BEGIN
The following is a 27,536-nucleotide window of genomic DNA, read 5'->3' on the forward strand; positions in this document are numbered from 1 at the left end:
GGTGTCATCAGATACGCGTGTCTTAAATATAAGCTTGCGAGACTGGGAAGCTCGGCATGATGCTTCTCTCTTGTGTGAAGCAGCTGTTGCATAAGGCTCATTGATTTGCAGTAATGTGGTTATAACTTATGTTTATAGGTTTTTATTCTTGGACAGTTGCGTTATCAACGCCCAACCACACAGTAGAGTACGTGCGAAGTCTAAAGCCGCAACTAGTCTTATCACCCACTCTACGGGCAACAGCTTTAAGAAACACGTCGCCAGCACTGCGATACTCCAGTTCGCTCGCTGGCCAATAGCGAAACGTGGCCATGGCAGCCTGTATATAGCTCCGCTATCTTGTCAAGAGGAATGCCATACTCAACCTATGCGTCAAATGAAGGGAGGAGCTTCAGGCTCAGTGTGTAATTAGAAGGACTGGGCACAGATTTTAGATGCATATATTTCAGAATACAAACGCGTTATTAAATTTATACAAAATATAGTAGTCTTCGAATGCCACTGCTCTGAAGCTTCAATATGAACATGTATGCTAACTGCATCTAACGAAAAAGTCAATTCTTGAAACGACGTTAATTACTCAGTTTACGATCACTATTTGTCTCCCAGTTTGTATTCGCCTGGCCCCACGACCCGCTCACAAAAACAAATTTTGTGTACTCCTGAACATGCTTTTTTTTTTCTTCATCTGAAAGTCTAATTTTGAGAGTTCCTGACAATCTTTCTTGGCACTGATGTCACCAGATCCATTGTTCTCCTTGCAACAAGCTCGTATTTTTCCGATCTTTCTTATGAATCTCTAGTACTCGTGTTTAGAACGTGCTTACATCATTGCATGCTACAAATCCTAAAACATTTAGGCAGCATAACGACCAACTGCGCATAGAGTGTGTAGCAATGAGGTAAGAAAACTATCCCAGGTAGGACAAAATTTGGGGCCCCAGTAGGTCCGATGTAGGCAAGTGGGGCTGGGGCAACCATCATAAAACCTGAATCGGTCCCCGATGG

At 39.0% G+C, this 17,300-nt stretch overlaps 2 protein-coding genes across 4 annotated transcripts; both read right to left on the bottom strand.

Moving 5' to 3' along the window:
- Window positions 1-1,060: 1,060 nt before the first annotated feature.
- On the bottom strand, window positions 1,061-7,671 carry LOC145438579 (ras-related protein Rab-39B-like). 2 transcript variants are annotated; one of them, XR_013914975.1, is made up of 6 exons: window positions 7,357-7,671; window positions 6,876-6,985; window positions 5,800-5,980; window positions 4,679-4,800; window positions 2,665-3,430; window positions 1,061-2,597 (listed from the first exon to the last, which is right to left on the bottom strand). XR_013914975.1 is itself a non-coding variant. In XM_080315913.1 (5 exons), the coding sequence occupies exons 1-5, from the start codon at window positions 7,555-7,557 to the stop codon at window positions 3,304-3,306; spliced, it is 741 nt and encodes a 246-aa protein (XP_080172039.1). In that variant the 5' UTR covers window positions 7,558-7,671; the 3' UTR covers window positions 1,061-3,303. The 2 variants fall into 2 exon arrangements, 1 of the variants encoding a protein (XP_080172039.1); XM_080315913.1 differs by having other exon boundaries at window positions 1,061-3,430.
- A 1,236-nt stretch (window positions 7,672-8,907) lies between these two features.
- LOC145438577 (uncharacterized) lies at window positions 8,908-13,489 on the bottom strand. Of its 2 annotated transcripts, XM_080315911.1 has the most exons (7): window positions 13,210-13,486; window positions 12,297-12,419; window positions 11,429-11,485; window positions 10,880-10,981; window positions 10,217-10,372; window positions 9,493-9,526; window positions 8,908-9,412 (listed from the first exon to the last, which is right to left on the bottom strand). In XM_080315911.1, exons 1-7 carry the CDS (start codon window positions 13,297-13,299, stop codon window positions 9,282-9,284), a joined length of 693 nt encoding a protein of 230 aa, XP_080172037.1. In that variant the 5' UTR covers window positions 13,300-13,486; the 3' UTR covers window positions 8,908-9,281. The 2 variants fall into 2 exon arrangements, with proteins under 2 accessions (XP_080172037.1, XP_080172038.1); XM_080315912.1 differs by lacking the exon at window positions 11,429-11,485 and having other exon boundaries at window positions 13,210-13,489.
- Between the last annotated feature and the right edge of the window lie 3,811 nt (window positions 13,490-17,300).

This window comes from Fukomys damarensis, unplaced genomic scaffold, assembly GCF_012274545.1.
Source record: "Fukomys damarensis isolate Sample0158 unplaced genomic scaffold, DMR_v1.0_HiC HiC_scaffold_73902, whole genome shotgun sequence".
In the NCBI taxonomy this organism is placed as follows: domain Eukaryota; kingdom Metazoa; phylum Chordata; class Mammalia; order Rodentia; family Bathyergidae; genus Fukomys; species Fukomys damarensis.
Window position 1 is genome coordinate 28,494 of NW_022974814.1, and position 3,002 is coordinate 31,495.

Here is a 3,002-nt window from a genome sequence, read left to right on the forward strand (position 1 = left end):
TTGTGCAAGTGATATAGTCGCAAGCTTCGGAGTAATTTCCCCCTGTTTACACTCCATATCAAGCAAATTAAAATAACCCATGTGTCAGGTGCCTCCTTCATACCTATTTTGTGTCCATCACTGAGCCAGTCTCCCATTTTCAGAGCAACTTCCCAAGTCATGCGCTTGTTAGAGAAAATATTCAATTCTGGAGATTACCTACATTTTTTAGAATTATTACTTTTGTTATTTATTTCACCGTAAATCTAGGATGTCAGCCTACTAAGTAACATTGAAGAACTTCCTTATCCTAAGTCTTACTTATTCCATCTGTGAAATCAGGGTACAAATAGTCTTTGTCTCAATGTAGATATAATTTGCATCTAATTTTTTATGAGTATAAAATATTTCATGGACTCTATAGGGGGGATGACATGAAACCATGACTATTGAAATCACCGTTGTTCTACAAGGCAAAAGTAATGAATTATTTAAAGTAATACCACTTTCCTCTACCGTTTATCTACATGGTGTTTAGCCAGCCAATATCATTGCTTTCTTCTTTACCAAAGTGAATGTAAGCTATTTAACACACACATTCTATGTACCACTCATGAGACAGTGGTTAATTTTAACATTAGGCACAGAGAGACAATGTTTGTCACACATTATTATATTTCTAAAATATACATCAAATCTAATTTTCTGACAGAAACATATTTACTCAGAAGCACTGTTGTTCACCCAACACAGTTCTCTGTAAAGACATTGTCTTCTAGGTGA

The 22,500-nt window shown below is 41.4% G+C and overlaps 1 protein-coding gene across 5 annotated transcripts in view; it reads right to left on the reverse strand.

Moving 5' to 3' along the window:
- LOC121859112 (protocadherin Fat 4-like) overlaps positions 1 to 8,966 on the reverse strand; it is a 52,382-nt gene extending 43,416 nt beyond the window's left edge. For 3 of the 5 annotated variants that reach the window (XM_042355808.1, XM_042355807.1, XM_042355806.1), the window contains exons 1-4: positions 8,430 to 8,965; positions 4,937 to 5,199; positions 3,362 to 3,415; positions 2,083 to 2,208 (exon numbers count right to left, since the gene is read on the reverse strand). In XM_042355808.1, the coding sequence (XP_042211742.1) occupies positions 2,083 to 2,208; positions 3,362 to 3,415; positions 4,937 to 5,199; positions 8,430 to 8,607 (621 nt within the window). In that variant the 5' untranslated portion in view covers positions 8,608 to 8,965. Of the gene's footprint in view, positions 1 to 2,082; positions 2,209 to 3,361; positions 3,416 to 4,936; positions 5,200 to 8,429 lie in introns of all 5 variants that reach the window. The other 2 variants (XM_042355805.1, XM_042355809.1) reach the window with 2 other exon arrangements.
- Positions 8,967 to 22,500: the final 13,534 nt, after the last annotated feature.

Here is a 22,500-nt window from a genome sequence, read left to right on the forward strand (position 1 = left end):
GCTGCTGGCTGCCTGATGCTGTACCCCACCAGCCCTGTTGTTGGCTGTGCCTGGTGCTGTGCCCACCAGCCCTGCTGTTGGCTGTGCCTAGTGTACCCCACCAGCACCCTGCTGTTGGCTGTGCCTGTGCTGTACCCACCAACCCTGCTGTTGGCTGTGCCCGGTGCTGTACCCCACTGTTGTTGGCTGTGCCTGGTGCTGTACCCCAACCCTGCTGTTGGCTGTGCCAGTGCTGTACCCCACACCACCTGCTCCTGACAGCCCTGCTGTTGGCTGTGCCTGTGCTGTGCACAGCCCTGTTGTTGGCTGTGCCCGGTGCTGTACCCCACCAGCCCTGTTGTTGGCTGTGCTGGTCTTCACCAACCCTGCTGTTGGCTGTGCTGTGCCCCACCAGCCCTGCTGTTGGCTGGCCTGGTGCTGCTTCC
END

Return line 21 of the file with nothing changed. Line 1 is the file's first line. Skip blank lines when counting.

GCTGCTGGCTGCCTGATGCTGTACCCCACCAGCCCTGTTGTTGGCTGTGCCTGGTGCTGTGCCCACCAGCCCTGCTGTTGGCTGTGCCTAGTGTACCCCACCAGCACCCTGCTGTTGGCTGTGCCTGTGCTGTACCCACCAACCCTGCTGTTGGCTGTGCCCGGTGCTGTACCCCACTGTTGTTGGCTGTGCCTGGTGCTGTACCCCAACCCTGCTGTTGGCTGTGCCAGTGCTGTACCCCACACCACCTGCTCCTGACAGCCCTGCTGTTGGCTGTGCCTGTGCTGTGCACAGCCCTGTTGTTGGCTGTGCCCGGTGCTGTACCCCACCAGCCCTGTTGTTGGCTGTGCTGGTCTTCACCAACCCTGCTGTTGGCTGTGCTGTGCCCCACCAGCCCTGCTGTTGGCTGGCCTGGTGCTGCTTCC